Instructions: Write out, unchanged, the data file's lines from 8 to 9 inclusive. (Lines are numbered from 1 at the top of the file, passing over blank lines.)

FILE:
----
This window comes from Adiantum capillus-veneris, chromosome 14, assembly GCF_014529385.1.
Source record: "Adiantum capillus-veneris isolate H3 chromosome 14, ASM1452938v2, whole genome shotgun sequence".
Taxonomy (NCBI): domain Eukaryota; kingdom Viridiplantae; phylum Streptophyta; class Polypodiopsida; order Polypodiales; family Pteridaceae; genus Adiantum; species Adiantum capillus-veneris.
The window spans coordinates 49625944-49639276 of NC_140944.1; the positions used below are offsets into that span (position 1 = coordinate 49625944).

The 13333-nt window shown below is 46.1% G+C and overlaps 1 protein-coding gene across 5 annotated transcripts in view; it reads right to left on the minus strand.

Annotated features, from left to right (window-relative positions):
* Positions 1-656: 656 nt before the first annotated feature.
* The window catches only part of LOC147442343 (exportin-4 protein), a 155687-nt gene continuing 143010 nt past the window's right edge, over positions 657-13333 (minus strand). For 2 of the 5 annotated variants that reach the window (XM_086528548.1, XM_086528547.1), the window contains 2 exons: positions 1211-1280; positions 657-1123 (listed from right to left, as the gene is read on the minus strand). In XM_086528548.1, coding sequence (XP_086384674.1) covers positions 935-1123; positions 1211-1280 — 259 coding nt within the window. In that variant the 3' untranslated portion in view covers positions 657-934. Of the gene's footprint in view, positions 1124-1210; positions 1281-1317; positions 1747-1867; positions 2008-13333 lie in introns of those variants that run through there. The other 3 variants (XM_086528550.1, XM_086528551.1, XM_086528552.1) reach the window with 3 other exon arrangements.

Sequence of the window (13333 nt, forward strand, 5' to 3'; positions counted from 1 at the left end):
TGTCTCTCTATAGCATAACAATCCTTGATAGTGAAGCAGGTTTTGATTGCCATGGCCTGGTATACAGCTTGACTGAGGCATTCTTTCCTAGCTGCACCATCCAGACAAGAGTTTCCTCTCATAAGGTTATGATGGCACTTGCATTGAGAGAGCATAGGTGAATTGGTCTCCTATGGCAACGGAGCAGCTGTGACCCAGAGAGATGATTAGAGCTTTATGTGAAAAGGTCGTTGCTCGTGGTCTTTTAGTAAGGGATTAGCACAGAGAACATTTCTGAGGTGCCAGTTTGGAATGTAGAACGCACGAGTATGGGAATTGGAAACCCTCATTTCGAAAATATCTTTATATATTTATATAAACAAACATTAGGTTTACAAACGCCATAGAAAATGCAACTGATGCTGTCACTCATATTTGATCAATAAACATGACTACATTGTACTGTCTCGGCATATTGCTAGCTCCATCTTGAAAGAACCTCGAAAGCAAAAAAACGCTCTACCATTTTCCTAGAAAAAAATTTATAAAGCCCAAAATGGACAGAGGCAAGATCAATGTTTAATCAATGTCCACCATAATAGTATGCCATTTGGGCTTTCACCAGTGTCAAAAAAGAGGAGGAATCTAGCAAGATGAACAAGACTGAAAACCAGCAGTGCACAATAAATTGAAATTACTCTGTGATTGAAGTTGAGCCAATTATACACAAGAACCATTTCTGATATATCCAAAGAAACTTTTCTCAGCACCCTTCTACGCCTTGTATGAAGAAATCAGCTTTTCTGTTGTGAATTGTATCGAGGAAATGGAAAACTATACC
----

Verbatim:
* The window catches only part of LOC147442343 (exportin-4 protein), a 155687-nt gene continuing 143010 nt past the window's right edge, over positions 657-13333 (minus strand). For 2 of the 5 annotated variants that reach the window (XM_086528548.1, XM_086528547.1), the window contains 2 exons: positions 1211-1280; positions 657-1123 (listed from right to left, as the gene is read on the minus strand). In XM_086528548.1, coding sequence (XP_086384674.1) covers positions 935-1123; positions 1211-1280 — 259 coding nt within the window. In that variant the 3' untranslated portion in view covers positions 657-934. Of the gene's footprint in view, positions 1124-1210; positions 1281-1317; positions 1747-1867; positions 2008-13333 lie in introns of those variants that run through there. The other 3 variants (XM_086528550.1, XM_086528551.1, XM_086528552.1) reach the window with 3 other exon arrangements.

Sequence of the window (13333 nt, forward strand, 5' to 3'; positions counted from 1 at the left end):